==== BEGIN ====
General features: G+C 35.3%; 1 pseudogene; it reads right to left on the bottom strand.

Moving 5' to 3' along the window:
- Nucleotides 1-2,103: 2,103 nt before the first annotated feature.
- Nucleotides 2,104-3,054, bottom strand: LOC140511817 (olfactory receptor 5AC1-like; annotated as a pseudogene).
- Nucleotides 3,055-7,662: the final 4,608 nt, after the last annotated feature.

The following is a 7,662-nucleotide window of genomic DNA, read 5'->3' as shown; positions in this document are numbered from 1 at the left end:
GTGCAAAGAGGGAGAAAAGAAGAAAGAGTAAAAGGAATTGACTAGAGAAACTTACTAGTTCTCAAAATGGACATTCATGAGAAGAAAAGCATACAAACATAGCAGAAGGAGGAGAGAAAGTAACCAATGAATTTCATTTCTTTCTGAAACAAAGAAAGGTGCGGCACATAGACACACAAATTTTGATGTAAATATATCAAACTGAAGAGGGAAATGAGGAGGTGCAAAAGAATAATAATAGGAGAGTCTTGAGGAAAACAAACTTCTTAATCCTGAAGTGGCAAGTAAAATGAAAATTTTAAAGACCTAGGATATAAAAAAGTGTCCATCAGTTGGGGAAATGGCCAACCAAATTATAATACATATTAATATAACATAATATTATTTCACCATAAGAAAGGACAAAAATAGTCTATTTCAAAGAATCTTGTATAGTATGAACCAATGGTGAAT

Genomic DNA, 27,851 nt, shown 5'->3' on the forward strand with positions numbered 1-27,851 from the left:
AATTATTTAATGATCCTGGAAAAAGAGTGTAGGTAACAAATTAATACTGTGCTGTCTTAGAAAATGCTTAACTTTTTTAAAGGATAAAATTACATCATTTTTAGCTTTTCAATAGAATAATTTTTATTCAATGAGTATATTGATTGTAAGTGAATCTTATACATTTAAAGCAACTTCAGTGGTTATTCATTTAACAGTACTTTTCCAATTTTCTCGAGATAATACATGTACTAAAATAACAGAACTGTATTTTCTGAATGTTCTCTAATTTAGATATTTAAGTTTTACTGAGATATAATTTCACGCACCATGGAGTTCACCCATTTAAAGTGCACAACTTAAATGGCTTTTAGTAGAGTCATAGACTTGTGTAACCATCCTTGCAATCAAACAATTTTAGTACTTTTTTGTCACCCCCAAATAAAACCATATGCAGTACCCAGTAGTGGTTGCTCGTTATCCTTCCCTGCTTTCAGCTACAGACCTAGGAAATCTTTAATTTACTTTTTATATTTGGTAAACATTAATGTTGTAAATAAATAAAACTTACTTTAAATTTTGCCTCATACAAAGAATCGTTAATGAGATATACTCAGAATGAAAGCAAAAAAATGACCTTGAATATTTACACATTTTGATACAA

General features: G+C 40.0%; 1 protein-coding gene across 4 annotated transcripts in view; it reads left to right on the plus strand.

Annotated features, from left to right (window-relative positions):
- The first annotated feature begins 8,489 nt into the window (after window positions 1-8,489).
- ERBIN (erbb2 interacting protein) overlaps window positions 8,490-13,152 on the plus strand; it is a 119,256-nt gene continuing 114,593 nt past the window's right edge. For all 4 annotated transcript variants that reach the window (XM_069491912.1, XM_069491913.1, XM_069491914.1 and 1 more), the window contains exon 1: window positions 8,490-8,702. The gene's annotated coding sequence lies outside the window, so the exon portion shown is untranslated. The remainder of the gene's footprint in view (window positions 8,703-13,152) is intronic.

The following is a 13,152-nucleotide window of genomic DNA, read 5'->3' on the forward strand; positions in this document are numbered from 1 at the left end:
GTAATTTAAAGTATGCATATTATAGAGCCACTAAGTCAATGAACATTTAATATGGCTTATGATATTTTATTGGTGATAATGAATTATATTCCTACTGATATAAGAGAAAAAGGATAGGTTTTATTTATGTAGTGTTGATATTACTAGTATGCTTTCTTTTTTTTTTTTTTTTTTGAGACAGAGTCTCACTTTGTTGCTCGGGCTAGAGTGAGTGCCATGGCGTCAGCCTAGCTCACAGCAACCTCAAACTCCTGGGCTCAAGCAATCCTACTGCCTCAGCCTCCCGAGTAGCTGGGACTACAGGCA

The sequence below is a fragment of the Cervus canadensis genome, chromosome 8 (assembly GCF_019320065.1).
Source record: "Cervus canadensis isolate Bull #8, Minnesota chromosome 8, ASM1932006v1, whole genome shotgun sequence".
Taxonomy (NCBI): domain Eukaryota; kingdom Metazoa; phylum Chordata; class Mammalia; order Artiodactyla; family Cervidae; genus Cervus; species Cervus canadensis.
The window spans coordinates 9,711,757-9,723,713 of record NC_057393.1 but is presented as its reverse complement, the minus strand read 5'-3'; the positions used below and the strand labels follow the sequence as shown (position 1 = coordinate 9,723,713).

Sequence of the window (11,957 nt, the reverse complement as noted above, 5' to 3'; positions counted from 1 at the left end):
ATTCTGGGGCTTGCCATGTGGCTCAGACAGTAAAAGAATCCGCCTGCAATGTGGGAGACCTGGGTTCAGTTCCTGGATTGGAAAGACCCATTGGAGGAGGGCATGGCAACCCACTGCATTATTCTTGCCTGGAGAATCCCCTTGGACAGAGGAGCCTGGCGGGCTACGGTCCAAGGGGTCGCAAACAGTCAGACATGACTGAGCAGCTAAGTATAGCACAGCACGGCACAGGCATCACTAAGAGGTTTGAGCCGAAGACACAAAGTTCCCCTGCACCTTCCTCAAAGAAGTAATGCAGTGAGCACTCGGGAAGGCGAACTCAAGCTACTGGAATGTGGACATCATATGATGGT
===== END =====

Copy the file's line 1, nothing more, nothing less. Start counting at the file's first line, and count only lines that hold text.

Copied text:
General features: G+C 35.3%; 1 pseudogene; it reads right to left on the bottom strand.